JF Ptak Science Books LLC Post 537
There is a constant and imaginary warfare going on among certain categories in this blog: mainly, its "bad ideas" vs. "outsider logic" vs. "impossible books". The result is that I just give up and fold them all into each other so I don't have to think about them at all. I also haven't made many entries in these areas because, well, there's just so many of them to deal with--but I can tell you that they would make a fantastic Mystery Books gallery show, especially if the viewers were made to supply their interpretation of what the written material was all about from their problematic, time-sucking covers and titles. And I can tell you that reading the content sometimes doesn't help to understand the title or the cover art, the logic of investigation passing through it all like a stony Bushism (where you know that something was said, with words, but that's about all).
Take for example Scorn Not That Which You Do Not Understand: the title begs you to do so as you read it, though it took me a few turns to actually understand what it was saying. The problem with the tiny pamphlet is that once you've read a few pages, you know a little less about the book before you knew it existed, which is a hard thing to do. (The writing goes downhill after the title.)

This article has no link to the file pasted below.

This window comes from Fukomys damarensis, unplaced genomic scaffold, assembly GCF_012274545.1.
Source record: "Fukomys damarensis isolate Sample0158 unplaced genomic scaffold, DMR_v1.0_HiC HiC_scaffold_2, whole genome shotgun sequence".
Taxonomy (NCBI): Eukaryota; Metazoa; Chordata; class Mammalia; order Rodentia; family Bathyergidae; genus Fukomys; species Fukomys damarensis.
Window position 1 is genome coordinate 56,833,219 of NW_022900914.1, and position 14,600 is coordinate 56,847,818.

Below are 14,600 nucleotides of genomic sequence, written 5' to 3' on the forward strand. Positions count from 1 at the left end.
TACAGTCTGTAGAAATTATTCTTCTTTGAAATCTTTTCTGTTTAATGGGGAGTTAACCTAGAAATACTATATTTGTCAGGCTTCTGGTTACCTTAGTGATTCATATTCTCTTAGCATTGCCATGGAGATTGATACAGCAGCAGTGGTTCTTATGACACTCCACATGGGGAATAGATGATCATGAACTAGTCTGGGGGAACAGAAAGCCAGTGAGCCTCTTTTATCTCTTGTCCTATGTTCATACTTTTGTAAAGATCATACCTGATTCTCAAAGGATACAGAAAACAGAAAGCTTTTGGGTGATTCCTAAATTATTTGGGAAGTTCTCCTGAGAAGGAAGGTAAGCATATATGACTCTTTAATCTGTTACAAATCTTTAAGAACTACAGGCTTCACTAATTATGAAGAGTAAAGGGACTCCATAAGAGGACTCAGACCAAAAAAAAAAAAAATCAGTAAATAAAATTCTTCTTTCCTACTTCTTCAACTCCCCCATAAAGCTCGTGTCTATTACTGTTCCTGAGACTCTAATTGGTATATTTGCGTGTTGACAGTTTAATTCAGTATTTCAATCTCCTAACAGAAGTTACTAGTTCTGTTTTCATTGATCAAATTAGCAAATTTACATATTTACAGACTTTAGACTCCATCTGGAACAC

The Making of Things made me not want to know what was being made, and so I have not to this day opened it, though I judge from outside appearances that it was published around 1940 and is at least three pages long. The title is just so on-beyond simple that knowing what it actually refers to is bound to disappoint.
Station Hair, Hair and its Care, is a written radio broadcast from Station H-A-I-R (brought to you by George Elia of the Hair Culture Service of Milwaukee Wisconsin, and evidently with offices in the Lake Wobegon region near Overthere, Minnesota), taches us all how to have healthy, radiant and attractive hair good enough for radio. In the looks-made-for-radio genre, my own hair (or whatever it is) is definitely in the hair-made-for-radio department, so long as I get enough bootblack to color my scalp.
(This leads me to a semi-connected memory: does anyone remember a street person in Manhattan, midtown, who was a drummer, with gigantic painted-on jet black eyebrows and painted-on black hair? This wouild've been around 1970. He was heavy, short, and would walk around with drumsticks and play on whatever was available, announcing, if I recall correctly, the famous drummer that he was immitating. He had to have been a famous street performer....Ring a bell with anyone. Jeff?)